Lessons in the Alexander Technique are known to lead to a marked improvement in posture.
Many studies have shown a strong connection between good posture and measures of the respect accorded to a person, as well as their own self-confidence and sense of personal power, and this is a benefit frequently reported by AT pupils. An interesting example of research into this connection is to be found in a recent study published in The Journal of Psychological Science in which good posture was found to have an even greater positive impact on confidence than real experiences of positions of power. Another recent study published in the European Journal of Social Psychology showed that good posture was positively associated with confidence in one's own thoughts and sense of oneself.
Mobility and Attractiveness
In one recent study, published in Human Movement Science, that employed various measures of mobility, training in the Alexander Technique was shown to reduce stiffness by as much as 50%.
Apart from the many health benefits of mobility, studies have shown a correlation between mobility and perceived attractiveness and health. An interesting example of this is a recent study published in Biology Letters and widely reported in the media, in which the variability and amplitude of dance moves was found to be positively associated with perceptions of attractiveness.
"We already notice, with growing amazement, very striking improvements in such diverse things as high blood pressure, breathing, depth of sleep, overall cheerfulness and mental alertness, resilience against outside pressures, and in such a refined skill as playing a musical instrument."
Professor Nicholas Tinbergen, Nobel Prize winner for medicine and physiology
"Alexander's method lays hold of the individual as a whole, as a self-vitalising agent. He reconditions and re-educates the reflex mechanisms and brings their habits into normal relation with the functioning of the organism as a whole. I regard this method as thoroughly scientific and educationally sound.”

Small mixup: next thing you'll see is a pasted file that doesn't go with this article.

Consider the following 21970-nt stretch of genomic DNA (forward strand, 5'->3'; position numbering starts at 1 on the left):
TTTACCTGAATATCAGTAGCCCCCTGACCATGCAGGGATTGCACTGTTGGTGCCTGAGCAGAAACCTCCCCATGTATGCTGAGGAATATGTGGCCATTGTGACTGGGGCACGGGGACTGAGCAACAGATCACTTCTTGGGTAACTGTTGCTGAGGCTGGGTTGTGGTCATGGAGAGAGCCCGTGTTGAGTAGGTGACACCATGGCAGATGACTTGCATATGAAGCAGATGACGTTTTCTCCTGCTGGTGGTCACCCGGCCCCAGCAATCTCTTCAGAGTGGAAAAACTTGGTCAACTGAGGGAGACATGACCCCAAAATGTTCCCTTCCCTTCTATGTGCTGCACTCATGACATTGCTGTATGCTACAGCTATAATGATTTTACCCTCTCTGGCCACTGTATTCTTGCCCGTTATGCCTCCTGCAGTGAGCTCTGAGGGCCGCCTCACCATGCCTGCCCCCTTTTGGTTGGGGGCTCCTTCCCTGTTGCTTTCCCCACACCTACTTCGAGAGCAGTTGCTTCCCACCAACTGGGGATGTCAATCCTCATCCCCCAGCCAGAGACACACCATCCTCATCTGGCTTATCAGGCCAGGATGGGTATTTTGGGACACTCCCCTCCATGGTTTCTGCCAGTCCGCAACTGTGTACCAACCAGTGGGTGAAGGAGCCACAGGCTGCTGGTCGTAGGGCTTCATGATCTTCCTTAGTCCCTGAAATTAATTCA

Professor George E Coghill, Nobel Prize winning anatomist and physiologist
More quotes from well-known people.
"Alexander has done a service to the subject by insistently treating each act as involving the whole integrated individual, the whole psycho-physical man. To take a step is an affair not of this or that limb solely, but of the total neuromuscular activity of the moment - not the least of the head and neck."
Sir Charles Sherrington, Nobel Prize winner in medicine
Systematic Review of Medical and Health-Related Studies on the
A paper published January 2012 (before the publication of the neck pain study above) in The International Journal of Clinical Practice "Evidence for the effectiveness of Alexander Technique lessons in medical and health-related conditions: a systematic review" concluded that "strong evidence exists for the effectiveness of Alexander Technique lessons for chronic back pain and moderate evidence in Parkinson’s-associated disability. Preliminary evidence suggests that Alexander Technique lessons may lead to improvements in balance skills in the elderly, in general chronic pain, posture, respiratory function and stuttering."
A large, well-designed, well-conducted, randomised, controlled trial for people with chronic neck pain (of a median duration of 6 years) published in the Annals of Internal Medicine in November 2015 here found that people who had an average of 14 Alexander Technique lessons had a 31% reduction in pain and associated disability compared with the group who received usual GP-led care alone. These benefits were sustained over the following 7 months during which participants were followed.